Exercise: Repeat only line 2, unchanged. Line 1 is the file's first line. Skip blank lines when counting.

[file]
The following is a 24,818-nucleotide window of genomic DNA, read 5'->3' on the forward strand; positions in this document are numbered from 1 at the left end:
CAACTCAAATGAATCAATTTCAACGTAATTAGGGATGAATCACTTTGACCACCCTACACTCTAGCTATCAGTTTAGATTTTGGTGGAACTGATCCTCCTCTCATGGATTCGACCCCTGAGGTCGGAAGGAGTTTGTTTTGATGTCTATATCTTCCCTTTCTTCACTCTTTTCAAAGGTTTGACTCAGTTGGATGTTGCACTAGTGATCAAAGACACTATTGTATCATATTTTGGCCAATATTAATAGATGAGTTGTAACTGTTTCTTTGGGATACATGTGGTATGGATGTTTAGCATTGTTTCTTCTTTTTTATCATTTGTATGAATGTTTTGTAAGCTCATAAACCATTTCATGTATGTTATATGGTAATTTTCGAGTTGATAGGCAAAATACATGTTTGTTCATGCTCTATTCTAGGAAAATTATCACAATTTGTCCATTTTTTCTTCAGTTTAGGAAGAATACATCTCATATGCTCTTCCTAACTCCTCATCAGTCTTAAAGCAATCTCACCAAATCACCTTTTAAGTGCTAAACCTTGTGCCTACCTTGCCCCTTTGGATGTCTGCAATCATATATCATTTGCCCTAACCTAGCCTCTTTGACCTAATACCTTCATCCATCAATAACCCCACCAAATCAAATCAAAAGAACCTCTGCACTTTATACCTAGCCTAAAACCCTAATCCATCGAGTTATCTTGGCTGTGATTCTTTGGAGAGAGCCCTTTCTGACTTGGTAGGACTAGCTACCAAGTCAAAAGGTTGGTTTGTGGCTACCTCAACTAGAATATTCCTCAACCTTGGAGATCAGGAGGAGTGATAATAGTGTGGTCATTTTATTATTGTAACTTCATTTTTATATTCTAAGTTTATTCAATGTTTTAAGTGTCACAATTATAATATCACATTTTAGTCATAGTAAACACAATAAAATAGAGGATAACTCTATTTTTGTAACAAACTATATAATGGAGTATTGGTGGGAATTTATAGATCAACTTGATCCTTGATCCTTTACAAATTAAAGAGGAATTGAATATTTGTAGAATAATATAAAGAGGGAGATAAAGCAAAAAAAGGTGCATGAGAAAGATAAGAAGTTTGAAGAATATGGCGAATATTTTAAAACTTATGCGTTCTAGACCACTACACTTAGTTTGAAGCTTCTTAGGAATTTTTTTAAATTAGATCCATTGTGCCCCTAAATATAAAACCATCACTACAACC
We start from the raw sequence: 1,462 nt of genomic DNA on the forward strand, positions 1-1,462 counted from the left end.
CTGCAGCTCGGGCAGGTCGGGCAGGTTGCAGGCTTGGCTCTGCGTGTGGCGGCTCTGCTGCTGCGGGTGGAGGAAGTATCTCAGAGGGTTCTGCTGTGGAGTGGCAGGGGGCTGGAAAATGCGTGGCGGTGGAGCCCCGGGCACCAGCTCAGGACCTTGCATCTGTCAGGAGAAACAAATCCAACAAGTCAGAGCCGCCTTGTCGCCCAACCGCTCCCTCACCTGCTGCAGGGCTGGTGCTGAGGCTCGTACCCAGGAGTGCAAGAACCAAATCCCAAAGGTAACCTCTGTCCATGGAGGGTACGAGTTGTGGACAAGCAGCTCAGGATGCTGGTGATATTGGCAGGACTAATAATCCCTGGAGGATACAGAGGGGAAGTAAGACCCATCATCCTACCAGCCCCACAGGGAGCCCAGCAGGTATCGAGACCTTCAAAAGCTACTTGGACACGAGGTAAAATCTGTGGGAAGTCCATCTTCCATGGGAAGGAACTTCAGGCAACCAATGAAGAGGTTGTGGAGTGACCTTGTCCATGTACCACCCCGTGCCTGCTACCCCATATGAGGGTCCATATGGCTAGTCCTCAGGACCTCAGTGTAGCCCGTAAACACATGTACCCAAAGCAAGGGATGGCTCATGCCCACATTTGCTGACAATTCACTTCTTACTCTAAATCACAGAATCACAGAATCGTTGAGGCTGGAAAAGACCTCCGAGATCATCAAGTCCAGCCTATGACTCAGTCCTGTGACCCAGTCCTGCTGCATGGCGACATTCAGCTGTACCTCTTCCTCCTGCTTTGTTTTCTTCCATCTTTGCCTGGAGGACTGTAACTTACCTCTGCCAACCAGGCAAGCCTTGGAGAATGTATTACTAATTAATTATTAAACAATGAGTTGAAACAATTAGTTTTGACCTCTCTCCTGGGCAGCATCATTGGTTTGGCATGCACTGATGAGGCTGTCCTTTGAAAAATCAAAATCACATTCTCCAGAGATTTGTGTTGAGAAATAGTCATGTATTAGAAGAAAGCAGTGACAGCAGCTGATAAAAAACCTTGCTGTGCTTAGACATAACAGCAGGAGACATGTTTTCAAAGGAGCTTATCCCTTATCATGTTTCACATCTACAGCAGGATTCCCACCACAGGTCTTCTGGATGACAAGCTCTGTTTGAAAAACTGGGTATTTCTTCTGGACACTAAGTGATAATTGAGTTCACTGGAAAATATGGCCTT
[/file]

CAACTCAAATGAATCAATTTCAACGTAATTAGGGATGAATCACTTTGACCACCCTACACTCTAGCTATCAGTTTAGATTTTGGTGGAACTGATCCTCCTCTCATGGATTCGACCCCTGAGGTCGGAAGGAGTTTGTTTTGATGTCTATATCTTCCCTTTCTTCACTCTTTTCAAAGGTTTGACTCAGTTGGATGTTGCACTAGTGATCAAAGACACTATTGTATCATATTTTGGCCAATATTAATAGATGAGTTGTAACTGTTTCTTTGGGATACATGTGGTATGGATGTTTAGCATTGTTTCTTCTTTTTTATCATTTGTATGAATGTTTTGTAAGCTCATAAACCATTTCATGTATGTTATATGGTAATTTTCGAGTTGATAGGCAAAATACATGTTTGTTCATGCTCTATTCTAGGAAAATTATCACAATTTGTCCATTTTTTCTTCAGTTTAGGAAGAATACATCTCATATGCTCTTCCTAACTCCTCATCAGTCTTAAAGCAATCTCACCAAATCACCTTTTAAGTGCTAAACCTTGTGCCTACCTTGCCCCTTTGGATGTCTGCAATCATATATCATTTGCCCTAACCTAGCCTCTTTGACCTAATACCTTCATCCATCAATAACCCCACCAAATCAAATCAAAAGAACCTCTGCACTTTATACCTAGCCTAAAACCCTAATCCATCGAGTTATCTTGGCTGTGATTCTTTGGAGAGAGCCCTTTCTGACTTGGTAGGACTAGCTACCAAGTCAAAAGGTTGGTTTGTGGCTACCTCAACTAGAATATTCCTCAACCTTGGAGATCAGGAGGAGTGATAATAGTGTGGTCATTTTATTATTGTAACTTCATTTTTATATTCTAAGTTTATTCAATGTTTTAAGTGTCACAATTATAATATCACATTTTAGTCATAGTAAACACAATAAAATAGAGGATAACTCTATTTTTGTAACAAACTATATAATGGAGTATTGGTGGGAATTTATAGATCAACTTGATCCTTGATCCTTTACAAATTAAAGAGGAATTGAATATTTGTAGAATAATATAAAGAGGGAGATAAAGCAAAAAAAGGTGCATGAGAAAGATAAGAAGTTTGAAGAATATGGCGAATATTTTAAAACTTATGCGTTCTAGACCACTACACTTAGTTTGAAGCTTCTTAGGAATTTTTTTAAATTAGATCCATTGTGCCCCTAAATATAAAACCATCACTACAACC